Mr. Lion and I have always loved being outside as much as possible. We frequently camp with friends during the warmer months. This year we decided to escape the extreme heat of the NC piedmont and planned a trip with some friends at Hanging Rock State Park in the NC mountains!
We have been hiking with Little Lion several times, but this was our first overnight camping trip with him. Mr. Lion and I have several tricks to make camping less of a hassle, and we really only needed to make a few accommodations to be able to bring LL along for the ride!
Method of Transportation – Car (this was a challenge, but we were able to get alllll of our stuff into the Saturn!)
Trip Length – 2 days, 2 nights
Child’s Age - 5 months
Season – Late Summer
1. Pack and Play – Even though LL sleeps on a floor bed at home, we still use the Pack and Play when we travel. Trying to ensure sleeping spaces are babyproofed every time we are away from home just isn’t feasible to me.
2. Baby Essentials packed in a duffel bag: Basically anything you would bring for an overnight anywhere else…clothes, diapers, wipes, thermometer/Tylenol just in case, blankets, pacifiers, toys or books, etc.
3. Air Mattresses, sheets, and blankets – We have experimented with all sorts of sleeping arrangements over the years, and putting two twin air mattresses together under a king sheet seems to work the best. With a queen air mattress, you end up rolling to the middle, but with having individual twin mattresses you eliminate this problem. We don’t really love sleeping bags, so we bring an old comforter and some extra blankets instead.
4. Canopy - This is not completely necessary, but it makes camping much more comfortable (especially if it rains, which of course in the summer it almost always does).
5. Tent - Last year some squirrels ate a hole in our beloved tent, so we had to purchase a new one this year. I absolutely LOVE this tent (more about that below).
6. Bumbo - We hardly ever use this at home, but it was really nice to have a safe place to put LL while we were cooking.
7. Electric Griddle - Great for making pancakes! We didn’t take this this trip because we didn’t have electricity at our site, but we always bring it when we do!
8. Camping Box - Having this stocked and ready to go at the beginning of the season eliminates the need to pack specifically for camping. We almost always have a site with electricity and water, so we do a lot of cooking while we are there. Having the essentials ready to go makes planning a spontaneous trip easy! Inside the box we have lots of smaller boxes to keep like items together. We check the box at the beginning of the season to make sure everything is ready to go, and then as things run out we replenish.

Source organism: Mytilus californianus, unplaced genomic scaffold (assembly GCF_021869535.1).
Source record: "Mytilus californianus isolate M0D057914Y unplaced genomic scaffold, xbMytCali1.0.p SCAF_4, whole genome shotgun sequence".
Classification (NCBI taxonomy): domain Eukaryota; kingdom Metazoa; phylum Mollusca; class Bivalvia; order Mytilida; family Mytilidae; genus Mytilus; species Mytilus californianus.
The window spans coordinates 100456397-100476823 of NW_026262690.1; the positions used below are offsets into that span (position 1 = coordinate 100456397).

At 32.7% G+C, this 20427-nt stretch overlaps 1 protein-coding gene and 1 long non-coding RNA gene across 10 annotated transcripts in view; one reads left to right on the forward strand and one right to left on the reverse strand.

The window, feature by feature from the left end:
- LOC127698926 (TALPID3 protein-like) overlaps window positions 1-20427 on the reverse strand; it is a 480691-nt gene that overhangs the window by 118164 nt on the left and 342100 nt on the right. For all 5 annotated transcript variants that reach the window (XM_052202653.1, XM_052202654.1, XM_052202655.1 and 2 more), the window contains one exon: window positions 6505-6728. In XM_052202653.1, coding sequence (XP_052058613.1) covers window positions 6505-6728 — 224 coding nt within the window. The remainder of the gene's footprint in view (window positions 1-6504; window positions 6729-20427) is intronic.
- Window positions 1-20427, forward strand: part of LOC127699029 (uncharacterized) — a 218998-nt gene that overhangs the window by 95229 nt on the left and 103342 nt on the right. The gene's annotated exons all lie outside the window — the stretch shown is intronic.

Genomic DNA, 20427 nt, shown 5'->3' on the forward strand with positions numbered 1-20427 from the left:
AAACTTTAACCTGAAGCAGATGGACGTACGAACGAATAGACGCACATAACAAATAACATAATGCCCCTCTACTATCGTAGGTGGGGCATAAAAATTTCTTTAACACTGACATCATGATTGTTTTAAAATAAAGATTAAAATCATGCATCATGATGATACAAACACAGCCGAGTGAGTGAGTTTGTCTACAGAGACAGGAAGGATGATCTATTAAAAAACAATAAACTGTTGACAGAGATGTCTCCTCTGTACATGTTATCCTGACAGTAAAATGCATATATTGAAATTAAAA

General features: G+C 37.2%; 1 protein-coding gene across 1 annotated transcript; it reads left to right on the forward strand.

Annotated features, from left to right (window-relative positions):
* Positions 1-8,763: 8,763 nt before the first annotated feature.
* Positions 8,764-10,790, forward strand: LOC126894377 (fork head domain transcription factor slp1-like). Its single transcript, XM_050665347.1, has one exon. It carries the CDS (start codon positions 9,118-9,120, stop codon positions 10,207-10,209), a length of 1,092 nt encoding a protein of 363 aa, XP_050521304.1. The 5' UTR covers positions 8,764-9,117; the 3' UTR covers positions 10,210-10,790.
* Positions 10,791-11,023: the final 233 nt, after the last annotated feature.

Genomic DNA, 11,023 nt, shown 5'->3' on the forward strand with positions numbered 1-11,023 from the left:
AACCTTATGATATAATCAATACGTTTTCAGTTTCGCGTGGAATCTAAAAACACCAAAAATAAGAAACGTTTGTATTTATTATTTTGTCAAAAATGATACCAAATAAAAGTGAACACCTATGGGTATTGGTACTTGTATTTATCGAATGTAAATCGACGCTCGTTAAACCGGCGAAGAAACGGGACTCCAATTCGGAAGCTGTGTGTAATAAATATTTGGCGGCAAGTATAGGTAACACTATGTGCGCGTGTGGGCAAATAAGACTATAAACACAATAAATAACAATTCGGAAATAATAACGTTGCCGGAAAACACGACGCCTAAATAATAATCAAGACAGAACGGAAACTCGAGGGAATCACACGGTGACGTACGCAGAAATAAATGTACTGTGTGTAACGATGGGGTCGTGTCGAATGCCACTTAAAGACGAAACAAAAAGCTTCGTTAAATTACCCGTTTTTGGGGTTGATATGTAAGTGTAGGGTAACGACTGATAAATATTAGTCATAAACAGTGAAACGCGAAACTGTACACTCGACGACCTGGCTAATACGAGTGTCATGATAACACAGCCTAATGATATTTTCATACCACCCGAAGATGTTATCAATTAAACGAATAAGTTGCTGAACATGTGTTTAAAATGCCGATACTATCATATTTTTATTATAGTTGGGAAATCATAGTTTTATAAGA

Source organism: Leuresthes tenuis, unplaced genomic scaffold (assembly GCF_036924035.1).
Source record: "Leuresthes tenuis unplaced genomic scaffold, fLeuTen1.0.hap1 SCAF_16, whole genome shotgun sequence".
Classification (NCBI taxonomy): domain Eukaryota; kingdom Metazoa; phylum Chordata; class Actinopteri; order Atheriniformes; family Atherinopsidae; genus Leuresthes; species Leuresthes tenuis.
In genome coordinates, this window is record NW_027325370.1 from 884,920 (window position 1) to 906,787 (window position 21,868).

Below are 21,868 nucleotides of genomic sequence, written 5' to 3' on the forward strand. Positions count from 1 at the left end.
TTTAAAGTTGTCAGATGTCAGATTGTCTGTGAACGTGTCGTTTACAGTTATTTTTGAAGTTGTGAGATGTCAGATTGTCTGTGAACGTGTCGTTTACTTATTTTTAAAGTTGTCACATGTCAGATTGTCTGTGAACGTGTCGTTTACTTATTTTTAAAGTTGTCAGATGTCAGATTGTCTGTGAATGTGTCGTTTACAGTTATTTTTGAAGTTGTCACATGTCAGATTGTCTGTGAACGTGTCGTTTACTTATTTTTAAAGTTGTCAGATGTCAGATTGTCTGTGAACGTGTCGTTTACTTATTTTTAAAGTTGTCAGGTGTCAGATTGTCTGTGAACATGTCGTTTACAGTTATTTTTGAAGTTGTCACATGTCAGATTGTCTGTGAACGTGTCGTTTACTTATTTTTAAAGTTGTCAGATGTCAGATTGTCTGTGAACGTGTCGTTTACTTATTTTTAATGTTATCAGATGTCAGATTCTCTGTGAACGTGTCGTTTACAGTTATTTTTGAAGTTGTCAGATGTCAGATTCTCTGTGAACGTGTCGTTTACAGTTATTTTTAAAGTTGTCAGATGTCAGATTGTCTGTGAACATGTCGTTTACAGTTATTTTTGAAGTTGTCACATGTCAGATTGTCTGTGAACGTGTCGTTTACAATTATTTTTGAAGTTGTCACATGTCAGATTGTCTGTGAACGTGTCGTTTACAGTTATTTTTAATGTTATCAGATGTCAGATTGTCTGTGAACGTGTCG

- Dishes and Cooking Items: plates, bowls, silverware, cups, various cooking utensils (at least one spatula, one set of tongs, and one pancake flipper are a must!). At least one frying pan (preferably 2), one pot for boiling water, salt and pepper (keep in a ziplock), dish soap and a sponge (keep in a ziplock). Paper plates and cups are nice to throw in if you are going to have a site that doesn’t have access to water.
- Utility Items: pocket knife, small hatchet, twine, rope, fire starters, matches, lighter, ziplock bags, trash bags, paper towels, toilet paper (you never know when the bathrooms will be out!), air mattress pump, extension cords
- Fun Stuff: Cards, Catchphrase, pad of paper, pens
- Light: Batteries, flashlights, electric lanterns, candles
9. Cooler, Food, Firewood, and Ice - We stick to simple meals. Eggs, bacon, and/or pancakes and fruit make good breakfast meals. We usually have sandwiches for lunch (these can be taken on the go) and have burgers, hot dogs, or steak for dinner with chips and veggies for dinner. We also bring sodas, bottled water, and things to snack on (granola bars, trail mix, pretzels). Since we were short on space, we waited to purchase ice and firewood until we got to the camp site. Most camp grounds will sell these items on site, but if not there is almost always a gas station nearby that stocks them. A few frozen water bottles were enough to keep our food cold in transit.